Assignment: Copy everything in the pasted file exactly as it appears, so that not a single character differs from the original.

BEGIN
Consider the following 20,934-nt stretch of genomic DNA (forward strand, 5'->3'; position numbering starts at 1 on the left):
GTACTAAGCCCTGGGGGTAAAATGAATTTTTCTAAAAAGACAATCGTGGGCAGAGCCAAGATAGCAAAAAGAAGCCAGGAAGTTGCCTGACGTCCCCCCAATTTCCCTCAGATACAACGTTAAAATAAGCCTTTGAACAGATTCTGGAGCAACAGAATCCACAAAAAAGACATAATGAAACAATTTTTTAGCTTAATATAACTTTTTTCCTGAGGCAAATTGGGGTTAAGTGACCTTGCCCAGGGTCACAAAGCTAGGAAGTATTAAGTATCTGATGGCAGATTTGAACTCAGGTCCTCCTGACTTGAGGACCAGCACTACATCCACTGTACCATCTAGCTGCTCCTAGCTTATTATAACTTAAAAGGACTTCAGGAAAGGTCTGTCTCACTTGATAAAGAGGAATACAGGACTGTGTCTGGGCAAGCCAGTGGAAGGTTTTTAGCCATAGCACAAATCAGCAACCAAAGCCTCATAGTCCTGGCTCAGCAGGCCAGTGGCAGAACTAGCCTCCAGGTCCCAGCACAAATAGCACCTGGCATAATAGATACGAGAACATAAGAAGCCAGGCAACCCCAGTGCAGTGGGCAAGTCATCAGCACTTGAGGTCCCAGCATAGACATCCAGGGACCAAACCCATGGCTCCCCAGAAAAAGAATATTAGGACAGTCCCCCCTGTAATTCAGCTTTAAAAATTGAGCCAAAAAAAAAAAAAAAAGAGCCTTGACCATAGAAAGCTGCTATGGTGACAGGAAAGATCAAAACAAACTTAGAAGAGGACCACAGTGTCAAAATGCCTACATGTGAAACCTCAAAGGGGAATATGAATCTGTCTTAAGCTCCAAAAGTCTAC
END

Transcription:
Consider the following 20,934-nt stretch of genomic DNA (forward strand, 5'->3'; position numbering starts at 1 on the left):
GTACTAAGCCCTGGGGGTAAAATGAATTTTTCTAAAAAGACAATCGTGGGCAGAGCCAAGATAGCAAAAAGAAGCCAGGAAGTTGCCTGACGTCCCCCCAATTTCCCTCAGATACAACGTTAAAATAAGCCTTTGAACAGATTCTGGAGCAACAGAATCCACAAAAAAGACATAATGAAACAATTTTTTAGCTTAATATAACTTTTTTCCTGAGGCAAATTGGGGTTAAGTGACCTTGCCCAGGGTCACAAAGCTAGGAAGTATTAAGTATCTGATGGCAGATTTGAACTCAGGTCCTCCTGACTTGAGGACCAGCACTACATCCACTGTACCATCTAGCTGCTCCTAGCTTATTATAACTTAAAAGGACTTCAGGAAAGGTCTGTCTCACTTGATAAAGAGGAATACAGGACTGTGTCTGGGCAAGCCAGTGGAAGGTTTTTAGCCATAGCACAAATCAGCAACCAAAGCCTCATAGTCCTGGCTCAGCAGGCCAGTGGCAGAACTAGCCTCCAGGTCCCAGCACAAATAGCACCTGGCATAATAGATACGAGAACATAAGAAGCCAGGCAACCCCAGTGCAGTGGGCAAGTCATCAGCACTTGAGGTCCCAGCATAGACATCCAGGGACCAAACCCATGGCTCCCCAGAAAAAGAATATTAGGACAGTCCCCCCTGTAATTCAGCTTTAAAAATTGAGCCAAAAAAAAAAAAAAAAGAGCCTTGACCATAGAAAGCTGCTATGGTGACAGGAAAGATCAAAACAAACTTAGAAGAGGACCACAGTGTCAAAATGCCTACATGTGAAACCTCAAAGGGGAATATGAATCTGTCTTAAGCTCCAAAAGTCTAC